And the borders of the Middle East and Africa - drawn by rich Westerners on  paper napkins, according to legend - straight.

A straight line on a map is an act of aggression. A defiance of history, folklore, custom, tradition and geography. Two fingers up to the land, to the people that lived with the land, to God, who apparently chooses to seat Godself in a triangle around a round table. It has no place in the mental landscape of a free person who chooses not to oppress others. It is the oppression of Nature and human nature.

Let us go round hills, or wind up them to winding ridgeways. Let us reclaim the crooked roads of our crooked ancestors. Let us see straight lines for what they are - the mark of Empire, the mark of oppression. Wanderers of the world, unite. You have nothing to lose but a few hours due to your less efficient route planning.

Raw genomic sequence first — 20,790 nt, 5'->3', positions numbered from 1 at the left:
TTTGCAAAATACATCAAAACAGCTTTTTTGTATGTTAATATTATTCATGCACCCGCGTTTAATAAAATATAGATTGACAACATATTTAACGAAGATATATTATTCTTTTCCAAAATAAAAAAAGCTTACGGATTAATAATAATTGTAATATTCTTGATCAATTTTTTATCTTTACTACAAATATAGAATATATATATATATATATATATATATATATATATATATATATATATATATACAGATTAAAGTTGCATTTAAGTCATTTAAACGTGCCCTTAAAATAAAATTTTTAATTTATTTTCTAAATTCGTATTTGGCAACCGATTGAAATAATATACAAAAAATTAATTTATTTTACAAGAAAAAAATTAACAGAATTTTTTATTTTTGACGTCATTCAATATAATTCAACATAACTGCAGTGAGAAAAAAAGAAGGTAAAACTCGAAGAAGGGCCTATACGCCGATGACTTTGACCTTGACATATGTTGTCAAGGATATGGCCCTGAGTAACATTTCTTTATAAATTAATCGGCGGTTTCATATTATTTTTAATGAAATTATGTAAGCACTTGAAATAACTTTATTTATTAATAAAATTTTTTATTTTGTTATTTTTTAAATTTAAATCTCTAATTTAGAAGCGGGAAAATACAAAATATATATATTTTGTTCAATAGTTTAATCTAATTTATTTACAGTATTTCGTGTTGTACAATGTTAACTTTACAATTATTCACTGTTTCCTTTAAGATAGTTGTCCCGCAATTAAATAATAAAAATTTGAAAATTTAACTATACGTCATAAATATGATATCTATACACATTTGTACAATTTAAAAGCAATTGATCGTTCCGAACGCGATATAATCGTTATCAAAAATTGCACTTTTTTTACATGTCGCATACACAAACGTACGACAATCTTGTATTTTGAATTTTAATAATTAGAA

And avoid Milton Keynes. It's all straight lines.

Wednesday, 13 July 2022

The Evolution of the Church Rota

St Myrtle's, Mytrle-on-the-Myrtle

Trinity 5
2004MarthaMavis    BettyBettyRogerDaisy
2005    ArthurFlorence MabelMabel
2006MarthaMavis    BettyBettyVicar
2007 ArthurMarthaMabelMabel
Vicar VicarDaisy
2018    Daisy    
2020    Daisy    
2021Daisy    Daisy
2022"All Together" at St Bogwulf's,Greater Myrtle

Sunday, 10 July 2022

Politics and Religion

From Amos 7

"And Amaziah said to Amos, ‘O seer, go, flee away to the land of Judah, earn your bread there, and prophesy there; but never again prophesy at Bethel, for it is the king’s sanctuary, and it is a temple of the kingdom.’

Then Amos answered Amaziah, ‘I am no prophet, nor a prophet’s son; but I am a herdsman, and a dresser of sycamore trees, and the Lord took me from following the flock, and the Lord said to me, “Go, prophesy to my people Israel.”"

Went to Westminster Abbey a couple of weeks ago. Special service marking the half-millennium of William Cecil (aka Lord Burghley), chief minister to Elizabeth I. All the great and the good were there, and David Starkey. And Starkey's summary of Cecil's life included the difference of opinion between Cecil (pronounced Cicel, apparently) and Elizabeth (pronounced Elezibath, I presume) over whether you should have bishops or not.